Advice from other online students
The below list of tips was compiled from students who have previously taken online courses at an Illinois Community College:
- Avoid procrastination! Get started right away and fulfill the course requirements on schedule. Build into your schedule a weekly time when you can look ahead at what work is needed that week; compare that with what else is going on in your life and make up a plan for when/how you will complete the tasks.
- When you have a question or a problem, direct it to your fellow students through the course discussion board or to your instructor. Serving as resources for each other is a big part of online learning. Some students even recruit a learning buddy in the class.
- Login to the course site everyday (wellâ€¦at least every other day or at least what your instructor requires) to check for announcements, new postings, and interesting contributions to the discussion area. Read all course information carefully.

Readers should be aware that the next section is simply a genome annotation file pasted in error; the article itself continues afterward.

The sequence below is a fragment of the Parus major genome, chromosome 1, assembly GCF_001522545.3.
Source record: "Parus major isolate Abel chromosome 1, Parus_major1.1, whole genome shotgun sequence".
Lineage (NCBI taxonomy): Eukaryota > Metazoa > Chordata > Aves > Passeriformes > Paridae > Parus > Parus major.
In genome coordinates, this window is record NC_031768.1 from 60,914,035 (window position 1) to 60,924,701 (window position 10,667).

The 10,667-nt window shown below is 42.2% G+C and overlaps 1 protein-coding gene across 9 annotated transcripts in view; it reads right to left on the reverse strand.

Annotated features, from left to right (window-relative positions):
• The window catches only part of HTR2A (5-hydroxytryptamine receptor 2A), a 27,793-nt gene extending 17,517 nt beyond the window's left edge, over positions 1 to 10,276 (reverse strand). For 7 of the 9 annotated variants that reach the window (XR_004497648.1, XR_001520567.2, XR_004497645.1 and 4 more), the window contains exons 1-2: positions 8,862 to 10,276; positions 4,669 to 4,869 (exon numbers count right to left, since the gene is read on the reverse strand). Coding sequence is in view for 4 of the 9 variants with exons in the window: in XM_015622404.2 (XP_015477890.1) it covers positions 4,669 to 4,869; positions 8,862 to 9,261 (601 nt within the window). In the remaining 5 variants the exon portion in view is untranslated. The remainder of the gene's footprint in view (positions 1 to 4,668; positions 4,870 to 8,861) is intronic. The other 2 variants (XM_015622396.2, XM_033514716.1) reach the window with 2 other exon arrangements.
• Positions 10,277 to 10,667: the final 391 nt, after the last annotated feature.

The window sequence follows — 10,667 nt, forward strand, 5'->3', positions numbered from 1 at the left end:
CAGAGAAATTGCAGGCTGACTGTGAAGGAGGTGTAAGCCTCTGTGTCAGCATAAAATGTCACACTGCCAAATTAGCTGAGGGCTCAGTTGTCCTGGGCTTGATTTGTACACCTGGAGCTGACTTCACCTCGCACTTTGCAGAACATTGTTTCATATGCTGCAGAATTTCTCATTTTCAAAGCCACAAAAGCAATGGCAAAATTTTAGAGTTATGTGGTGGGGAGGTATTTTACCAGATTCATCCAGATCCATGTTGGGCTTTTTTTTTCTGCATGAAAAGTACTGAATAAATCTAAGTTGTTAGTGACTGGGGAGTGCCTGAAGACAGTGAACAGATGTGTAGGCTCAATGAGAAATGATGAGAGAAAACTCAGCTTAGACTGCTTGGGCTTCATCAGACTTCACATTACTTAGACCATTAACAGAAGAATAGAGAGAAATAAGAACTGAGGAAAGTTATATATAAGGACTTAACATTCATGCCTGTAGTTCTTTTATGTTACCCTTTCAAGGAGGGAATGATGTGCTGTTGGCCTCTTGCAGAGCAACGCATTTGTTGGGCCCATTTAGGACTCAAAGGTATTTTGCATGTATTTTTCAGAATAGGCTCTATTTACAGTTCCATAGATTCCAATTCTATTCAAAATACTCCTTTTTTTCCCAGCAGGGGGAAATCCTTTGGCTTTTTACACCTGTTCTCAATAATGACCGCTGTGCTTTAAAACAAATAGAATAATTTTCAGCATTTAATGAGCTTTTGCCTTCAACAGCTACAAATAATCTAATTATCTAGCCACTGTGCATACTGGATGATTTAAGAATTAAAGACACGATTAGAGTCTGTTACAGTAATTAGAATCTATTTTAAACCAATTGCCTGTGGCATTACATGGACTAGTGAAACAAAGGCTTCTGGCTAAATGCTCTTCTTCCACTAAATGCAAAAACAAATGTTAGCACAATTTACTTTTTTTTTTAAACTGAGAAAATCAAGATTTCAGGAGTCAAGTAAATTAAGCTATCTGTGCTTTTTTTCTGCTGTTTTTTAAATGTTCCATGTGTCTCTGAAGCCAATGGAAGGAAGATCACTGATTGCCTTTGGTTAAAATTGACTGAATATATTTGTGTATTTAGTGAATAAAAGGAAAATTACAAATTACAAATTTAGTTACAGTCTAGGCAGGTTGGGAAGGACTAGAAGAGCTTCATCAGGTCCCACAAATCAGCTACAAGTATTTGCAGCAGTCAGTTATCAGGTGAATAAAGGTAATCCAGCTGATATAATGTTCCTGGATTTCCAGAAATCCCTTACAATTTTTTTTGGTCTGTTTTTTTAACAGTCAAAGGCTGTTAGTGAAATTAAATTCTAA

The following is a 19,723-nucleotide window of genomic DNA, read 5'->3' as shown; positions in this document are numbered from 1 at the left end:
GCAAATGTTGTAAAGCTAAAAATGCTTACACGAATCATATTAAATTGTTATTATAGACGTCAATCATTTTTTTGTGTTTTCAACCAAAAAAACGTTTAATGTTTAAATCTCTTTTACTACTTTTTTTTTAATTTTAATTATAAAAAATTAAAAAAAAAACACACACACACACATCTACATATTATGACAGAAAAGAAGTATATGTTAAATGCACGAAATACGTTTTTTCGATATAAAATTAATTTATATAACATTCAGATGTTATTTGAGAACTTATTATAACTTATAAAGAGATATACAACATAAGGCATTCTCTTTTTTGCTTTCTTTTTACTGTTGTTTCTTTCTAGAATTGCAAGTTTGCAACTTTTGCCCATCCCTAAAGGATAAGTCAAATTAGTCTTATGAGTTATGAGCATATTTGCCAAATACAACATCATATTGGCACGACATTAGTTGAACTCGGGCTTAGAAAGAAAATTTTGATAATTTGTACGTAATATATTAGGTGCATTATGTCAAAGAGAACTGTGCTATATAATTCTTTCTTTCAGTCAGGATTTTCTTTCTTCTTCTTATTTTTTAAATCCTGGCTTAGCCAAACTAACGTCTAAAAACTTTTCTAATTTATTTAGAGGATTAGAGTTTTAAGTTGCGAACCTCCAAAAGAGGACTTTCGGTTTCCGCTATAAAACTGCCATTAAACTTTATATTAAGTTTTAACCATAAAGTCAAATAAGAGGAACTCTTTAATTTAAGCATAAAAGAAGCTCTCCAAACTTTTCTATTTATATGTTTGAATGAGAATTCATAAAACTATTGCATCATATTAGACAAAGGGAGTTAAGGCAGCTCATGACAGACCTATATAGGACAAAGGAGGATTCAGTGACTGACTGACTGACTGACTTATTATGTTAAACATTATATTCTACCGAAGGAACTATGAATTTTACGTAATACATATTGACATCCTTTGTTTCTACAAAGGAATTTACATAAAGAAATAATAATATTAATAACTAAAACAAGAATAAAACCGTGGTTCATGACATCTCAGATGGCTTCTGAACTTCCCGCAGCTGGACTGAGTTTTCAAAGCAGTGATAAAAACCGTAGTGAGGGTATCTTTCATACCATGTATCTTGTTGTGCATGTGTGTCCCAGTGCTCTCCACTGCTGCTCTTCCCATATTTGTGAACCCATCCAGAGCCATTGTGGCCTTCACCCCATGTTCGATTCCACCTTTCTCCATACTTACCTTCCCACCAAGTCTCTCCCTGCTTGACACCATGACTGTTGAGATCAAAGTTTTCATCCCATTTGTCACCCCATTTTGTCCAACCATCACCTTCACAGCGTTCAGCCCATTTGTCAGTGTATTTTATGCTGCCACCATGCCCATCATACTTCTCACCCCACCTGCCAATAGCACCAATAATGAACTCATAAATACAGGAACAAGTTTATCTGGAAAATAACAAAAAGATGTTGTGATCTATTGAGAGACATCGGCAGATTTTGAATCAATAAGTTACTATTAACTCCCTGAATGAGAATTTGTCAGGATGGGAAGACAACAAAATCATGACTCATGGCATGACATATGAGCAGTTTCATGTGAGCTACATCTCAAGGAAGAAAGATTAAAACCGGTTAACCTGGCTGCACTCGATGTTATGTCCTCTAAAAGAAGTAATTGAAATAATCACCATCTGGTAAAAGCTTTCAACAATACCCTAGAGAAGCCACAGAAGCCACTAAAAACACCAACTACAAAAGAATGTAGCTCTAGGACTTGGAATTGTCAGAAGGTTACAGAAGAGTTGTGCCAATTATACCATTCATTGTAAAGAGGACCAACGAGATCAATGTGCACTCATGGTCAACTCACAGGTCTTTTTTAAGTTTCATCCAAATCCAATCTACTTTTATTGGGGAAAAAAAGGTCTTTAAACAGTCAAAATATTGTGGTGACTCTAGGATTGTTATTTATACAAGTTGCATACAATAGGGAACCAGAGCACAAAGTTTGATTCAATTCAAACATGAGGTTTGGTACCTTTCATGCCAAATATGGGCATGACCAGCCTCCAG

- Buy the required text and study materials. They are often the core of the course content. Get them before the class starts so you don’t fall behind.
- Get organized so that you can access what you need quickly. For example, designate a study space and set it up so that all of the things you need to learn best are availableâ€¦Quiet? Music? Space to spread out? Filing system for course materials? Few distractions?
- Add a bookmark/favorites in your browser to access the course site and any other resources that you use frequently in the course.
- Negotiate with your family/roommates on chores and other duties so that you can put together a couple of blocks of time each week to work on bigger assignments.
- Find someone you know in your community who can answer technical questions when your printer won’t print, your file won’t open, your Internet Service Provider is down for the day, or your browser keeps crashing. These things seem to happen when you’re facing a deadline or working at a time when your college’s Help Desk is closed.
- Be active in the online discussions or chats, especially early in the semester. It helps you get to know the other students so that you don’t feel so isolated the rest of the semester, and you feel comfortable asking them questions when you need help.